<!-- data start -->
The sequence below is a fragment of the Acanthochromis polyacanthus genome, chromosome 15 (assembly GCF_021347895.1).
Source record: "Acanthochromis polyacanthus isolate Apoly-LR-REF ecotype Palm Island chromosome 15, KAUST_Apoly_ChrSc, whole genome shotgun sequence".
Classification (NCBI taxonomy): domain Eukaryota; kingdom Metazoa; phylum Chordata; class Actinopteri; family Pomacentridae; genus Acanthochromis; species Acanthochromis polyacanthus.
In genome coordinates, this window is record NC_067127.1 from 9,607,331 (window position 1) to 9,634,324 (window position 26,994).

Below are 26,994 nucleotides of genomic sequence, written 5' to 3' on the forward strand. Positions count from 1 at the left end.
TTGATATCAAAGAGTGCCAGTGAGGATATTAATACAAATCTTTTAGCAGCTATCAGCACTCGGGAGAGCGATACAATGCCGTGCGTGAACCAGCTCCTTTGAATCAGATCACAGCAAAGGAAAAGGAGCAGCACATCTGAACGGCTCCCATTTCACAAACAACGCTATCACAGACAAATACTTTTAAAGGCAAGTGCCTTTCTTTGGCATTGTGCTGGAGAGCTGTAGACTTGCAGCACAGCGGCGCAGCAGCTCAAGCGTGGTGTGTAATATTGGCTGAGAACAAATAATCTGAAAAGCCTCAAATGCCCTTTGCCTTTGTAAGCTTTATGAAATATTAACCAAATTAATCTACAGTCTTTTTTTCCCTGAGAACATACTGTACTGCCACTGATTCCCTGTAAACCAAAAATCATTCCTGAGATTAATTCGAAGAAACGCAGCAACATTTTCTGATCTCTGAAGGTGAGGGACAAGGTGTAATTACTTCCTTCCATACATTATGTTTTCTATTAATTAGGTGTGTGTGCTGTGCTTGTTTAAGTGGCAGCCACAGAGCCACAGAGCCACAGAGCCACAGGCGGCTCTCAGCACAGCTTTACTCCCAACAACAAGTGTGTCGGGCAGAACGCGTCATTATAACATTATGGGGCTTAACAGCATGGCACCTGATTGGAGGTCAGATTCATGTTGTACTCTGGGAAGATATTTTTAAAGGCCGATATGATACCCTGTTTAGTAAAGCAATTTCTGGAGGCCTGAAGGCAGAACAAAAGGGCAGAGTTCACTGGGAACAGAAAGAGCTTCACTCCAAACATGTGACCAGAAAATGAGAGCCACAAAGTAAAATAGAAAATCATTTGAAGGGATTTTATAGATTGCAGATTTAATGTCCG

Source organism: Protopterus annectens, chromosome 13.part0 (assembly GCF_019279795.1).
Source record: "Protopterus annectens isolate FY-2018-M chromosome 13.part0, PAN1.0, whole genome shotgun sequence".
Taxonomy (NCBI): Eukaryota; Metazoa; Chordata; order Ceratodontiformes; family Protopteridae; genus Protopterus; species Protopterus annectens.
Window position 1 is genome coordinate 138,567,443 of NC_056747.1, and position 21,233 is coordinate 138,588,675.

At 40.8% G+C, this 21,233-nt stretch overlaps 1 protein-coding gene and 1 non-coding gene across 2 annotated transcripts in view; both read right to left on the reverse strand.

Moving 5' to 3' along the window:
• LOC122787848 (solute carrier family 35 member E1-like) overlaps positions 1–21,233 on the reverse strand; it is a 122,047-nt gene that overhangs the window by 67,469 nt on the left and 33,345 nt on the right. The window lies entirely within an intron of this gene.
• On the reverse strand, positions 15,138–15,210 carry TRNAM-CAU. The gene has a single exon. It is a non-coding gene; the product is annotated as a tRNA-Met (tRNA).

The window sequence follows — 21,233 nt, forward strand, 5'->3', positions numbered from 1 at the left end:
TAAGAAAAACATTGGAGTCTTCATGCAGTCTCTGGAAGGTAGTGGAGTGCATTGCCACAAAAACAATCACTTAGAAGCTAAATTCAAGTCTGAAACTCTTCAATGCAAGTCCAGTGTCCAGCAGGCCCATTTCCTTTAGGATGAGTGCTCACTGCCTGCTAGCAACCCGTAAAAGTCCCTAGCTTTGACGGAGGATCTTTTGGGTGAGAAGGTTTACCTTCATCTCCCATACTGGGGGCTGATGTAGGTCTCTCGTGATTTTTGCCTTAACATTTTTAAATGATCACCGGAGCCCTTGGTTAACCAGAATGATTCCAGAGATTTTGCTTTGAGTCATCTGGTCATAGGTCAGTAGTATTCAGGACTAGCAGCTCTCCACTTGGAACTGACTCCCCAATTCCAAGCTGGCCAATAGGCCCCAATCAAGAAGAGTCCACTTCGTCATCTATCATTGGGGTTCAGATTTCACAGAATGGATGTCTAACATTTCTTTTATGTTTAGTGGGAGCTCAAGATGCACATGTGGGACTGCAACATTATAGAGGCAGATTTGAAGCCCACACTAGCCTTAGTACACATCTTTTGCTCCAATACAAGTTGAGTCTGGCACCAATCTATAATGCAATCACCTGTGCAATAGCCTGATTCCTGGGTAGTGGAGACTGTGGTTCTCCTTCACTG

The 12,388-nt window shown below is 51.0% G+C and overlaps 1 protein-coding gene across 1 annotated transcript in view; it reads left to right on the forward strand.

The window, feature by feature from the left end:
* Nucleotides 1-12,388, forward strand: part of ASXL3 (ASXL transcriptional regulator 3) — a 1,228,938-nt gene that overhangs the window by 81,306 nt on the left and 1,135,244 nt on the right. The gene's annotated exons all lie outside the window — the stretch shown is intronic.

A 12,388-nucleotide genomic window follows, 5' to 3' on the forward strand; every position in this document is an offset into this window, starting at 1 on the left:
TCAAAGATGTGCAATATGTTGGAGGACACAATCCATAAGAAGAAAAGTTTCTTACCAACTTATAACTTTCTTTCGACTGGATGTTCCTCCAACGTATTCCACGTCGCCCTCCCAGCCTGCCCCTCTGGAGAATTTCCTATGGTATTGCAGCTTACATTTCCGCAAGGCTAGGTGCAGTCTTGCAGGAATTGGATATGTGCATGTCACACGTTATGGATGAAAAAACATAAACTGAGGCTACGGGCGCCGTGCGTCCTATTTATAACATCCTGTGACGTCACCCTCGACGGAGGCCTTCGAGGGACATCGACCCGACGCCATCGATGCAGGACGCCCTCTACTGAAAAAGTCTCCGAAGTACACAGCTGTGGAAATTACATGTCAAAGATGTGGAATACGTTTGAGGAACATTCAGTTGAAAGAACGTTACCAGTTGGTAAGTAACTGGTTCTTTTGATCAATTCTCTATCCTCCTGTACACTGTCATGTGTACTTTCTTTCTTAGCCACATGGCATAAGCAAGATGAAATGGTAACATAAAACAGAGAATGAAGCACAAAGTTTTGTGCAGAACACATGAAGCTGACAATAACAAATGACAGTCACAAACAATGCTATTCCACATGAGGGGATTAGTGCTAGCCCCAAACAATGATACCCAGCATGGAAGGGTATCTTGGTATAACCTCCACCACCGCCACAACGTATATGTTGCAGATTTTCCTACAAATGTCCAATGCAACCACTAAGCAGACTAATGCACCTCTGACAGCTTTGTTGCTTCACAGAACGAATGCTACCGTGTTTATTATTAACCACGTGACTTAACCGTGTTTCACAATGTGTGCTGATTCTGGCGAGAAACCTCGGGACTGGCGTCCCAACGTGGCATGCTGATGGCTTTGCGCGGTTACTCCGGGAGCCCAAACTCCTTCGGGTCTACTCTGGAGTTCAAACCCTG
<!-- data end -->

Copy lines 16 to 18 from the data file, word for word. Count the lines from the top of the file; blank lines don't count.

TAAGAAAAACATTGGAGTCTTCATGCAGTCTCTGGAAGGTAGTGGAGTGCATTGCCACAAAAACAATCACTTAGAAGCTAAATTCAAGTCTGAAACTCTTCAATGCAAGTCCAGTGTCCAGCAGGCCCATTTCCTTTAGGATGAGTGCTCACTGCCTGCTAGCAACCCGTAAAAGTCCCTAGCTTTGACGGAGGATCTTTTGGGTGAGAAGGTTTACCTTCATCTCCCATACTGGGGGCTGATGTAGGTCTCTCGTGATTTTTGCCTTAACATTTTTAAATGATCACCGGAGCCCTTGGTTAACCAGAATGATTCCAGAGATTTTGCTTTGAGTCATCTGGTCATAGGTCAGTAGTATTCAGGACTAGCAGCTCTCCACTTGGAACTGACTCCCCAATTCCAAGCTGGCCAATAGGCCCCAATCAAGAAGAGTCCACTTCGTCATCTATCATTGGGGTTCAGATTTCACAGAATGGATGTCTAACATTTCTTTTATGTTTAGTGGGAGCTCAAGATGCACATGTGGGACTGCAACATTATAGAGGCAGATTTGAAGCCCACACTAGCCTTAGTACACATCTTTTGCTCCAATACAAGTTGAGTCTGGCACCAATCTATAATGCAATCACCTGTGCAATAGCCTGATTCCTGGGTAGTGGAGACTGTGGTTCTCCTTCACTG

The 12,388-nt window shown below is 51.0% G+C and overlaps 1 protein-coding gene across 1 annotated transcript in view; it reads left to right on the forward strand.

The window, feature by feature from the left end: